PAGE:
Wrongly convicted Missouri man Kevin Strickland was released from prison on Tuesday, November 23, after 43 years. Here’s how you can donate on their Go Fund Me page.
As the former prisoner prepares to start his new life, he thanks God for helping him through a difficult time.
“I am thankful to God that he has protected, protected me for 43 years,” he said outside a western Missouri correctional facility, which is now wheelchair-bound.
How to donate to Kevin Strickland’s GoFundMe?
Those who wish to donate money to help Kevin go to his GoFundMe page and select the ‘Donate Now’ option.
Besides donating money, another way to help a Missouri person is by sharing your story and the link to your GoFundMe with others. To do so click on the ‘Share Now’ option.
Kevin, 61, has spent more than 42 years in prison. Her fundraiser on stage is created by Tricia Rojo Bushnell.
So far 3,217 people have donated, with a total of $237,462, compared to the original goal of $150,000.
The largest donation of $5,000 was made by an unknown person.
Why was the Missouri man in prison?
According to a recent court ruling, Kevin was wrongfully convicted of a triple murder in 1978 and sentenced to more than 42 years in prison.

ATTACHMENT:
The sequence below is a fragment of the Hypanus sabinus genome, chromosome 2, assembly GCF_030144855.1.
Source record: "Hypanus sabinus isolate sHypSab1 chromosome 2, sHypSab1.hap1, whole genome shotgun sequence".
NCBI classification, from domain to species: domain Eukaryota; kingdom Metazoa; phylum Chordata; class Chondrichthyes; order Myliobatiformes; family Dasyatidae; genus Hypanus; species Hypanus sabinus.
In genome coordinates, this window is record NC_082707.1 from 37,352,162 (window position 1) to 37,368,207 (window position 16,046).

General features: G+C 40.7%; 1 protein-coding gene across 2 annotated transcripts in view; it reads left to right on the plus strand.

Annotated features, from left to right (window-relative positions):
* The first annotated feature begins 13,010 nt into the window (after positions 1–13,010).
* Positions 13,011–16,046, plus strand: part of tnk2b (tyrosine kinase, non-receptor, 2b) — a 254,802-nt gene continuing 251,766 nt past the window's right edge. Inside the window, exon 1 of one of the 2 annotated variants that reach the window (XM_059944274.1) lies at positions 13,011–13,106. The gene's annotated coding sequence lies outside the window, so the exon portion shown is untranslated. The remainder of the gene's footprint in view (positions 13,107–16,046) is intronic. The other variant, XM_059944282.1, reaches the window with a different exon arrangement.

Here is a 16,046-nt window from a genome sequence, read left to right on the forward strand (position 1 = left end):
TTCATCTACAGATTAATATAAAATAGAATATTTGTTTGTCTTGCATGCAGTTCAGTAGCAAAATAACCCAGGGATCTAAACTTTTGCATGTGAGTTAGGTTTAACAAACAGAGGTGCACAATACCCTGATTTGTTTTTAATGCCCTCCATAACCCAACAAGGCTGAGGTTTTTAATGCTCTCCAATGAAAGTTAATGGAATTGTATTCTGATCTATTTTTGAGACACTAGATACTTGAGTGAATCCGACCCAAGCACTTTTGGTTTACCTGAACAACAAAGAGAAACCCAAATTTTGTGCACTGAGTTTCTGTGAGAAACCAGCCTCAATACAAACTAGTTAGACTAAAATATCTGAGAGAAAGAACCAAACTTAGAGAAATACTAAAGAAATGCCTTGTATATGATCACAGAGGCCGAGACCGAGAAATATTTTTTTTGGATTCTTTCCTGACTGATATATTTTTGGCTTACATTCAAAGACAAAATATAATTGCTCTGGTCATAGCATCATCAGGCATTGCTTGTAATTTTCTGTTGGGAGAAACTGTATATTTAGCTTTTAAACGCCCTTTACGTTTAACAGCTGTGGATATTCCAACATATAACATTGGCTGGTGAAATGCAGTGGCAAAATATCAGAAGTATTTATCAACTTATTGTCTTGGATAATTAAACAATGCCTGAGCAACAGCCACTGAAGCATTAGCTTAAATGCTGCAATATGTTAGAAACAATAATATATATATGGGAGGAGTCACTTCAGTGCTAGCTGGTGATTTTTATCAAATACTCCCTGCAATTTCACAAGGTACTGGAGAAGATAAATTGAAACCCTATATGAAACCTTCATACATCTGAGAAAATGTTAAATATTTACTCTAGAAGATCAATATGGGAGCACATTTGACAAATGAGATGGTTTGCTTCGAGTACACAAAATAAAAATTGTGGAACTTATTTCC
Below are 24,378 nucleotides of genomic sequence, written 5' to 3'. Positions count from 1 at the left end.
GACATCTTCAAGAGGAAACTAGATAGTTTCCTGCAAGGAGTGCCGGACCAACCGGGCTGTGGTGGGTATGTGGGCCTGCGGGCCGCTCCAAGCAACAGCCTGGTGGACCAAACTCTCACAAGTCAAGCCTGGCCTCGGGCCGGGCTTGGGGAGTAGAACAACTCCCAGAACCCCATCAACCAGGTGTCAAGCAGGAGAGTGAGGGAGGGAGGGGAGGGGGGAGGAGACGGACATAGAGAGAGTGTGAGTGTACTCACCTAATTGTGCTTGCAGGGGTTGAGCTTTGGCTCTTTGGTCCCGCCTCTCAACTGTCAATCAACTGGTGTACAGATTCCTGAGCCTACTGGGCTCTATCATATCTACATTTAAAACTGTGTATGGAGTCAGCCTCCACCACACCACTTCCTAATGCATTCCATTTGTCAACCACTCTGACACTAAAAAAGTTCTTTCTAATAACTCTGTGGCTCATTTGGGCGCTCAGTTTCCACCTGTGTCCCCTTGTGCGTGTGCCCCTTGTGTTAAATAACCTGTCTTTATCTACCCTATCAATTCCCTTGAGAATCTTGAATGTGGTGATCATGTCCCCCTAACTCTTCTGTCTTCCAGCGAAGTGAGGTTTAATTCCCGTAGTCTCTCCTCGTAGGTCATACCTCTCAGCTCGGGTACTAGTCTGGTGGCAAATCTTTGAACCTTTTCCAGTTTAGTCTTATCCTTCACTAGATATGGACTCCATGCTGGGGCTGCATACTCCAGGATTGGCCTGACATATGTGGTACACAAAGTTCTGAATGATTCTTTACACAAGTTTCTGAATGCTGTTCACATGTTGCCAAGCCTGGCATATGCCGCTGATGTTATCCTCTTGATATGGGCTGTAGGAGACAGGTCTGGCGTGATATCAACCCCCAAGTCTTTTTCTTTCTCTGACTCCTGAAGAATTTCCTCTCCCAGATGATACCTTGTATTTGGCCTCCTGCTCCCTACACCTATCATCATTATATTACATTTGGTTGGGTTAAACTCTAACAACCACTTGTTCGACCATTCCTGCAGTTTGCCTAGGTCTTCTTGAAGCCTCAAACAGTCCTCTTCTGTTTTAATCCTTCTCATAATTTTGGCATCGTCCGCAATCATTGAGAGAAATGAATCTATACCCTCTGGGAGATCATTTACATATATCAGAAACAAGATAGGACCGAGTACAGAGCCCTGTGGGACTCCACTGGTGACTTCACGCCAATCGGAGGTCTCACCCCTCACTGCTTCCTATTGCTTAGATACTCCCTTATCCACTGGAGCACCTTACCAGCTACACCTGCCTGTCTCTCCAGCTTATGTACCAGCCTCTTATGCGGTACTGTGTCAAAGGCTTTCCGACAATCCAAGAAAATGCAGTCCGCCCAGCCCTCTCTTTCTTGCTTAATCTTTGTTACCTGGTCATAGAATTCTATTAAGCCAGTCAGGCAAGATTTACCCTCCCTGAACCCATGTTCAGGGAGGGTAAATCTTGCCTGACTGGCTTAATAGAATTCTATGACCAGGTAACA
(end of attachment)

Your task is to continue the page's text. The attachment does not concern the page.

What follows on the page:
This week, a judge ordered the immediate release of Kevin from state custody, after spending 15,487 days behind bars.
Lawyers working for the Midwest Innocence Project, who worked for months to free Kevin, were “enthusiastic” about the news.
Kevin has maintained his innocence since his arrest at the age of 18. The Missouri native was sentenced in 1979.
The 61-year-old has faced the longest wrongful imprisonment in state history, but he is unlikely to receive any financial compensation under Missouri law.
According to data from the National Registry of Exoneration, it would be the seventh longest wrongful conviction accepted in United States history.
Other ways to help those wrongly convicted
There are many other places people can donate to help those wrongly convicted.
One way is to contact lawmakers, local prosecutors and police departments to uncover the wrong culprits and ask them about policies to stop them. Public pressure can be an important weapon in such cases.
Another way is by donating to the Midwest Innocence Project, After Innocence, and other nonprofits that are working towards the cause.
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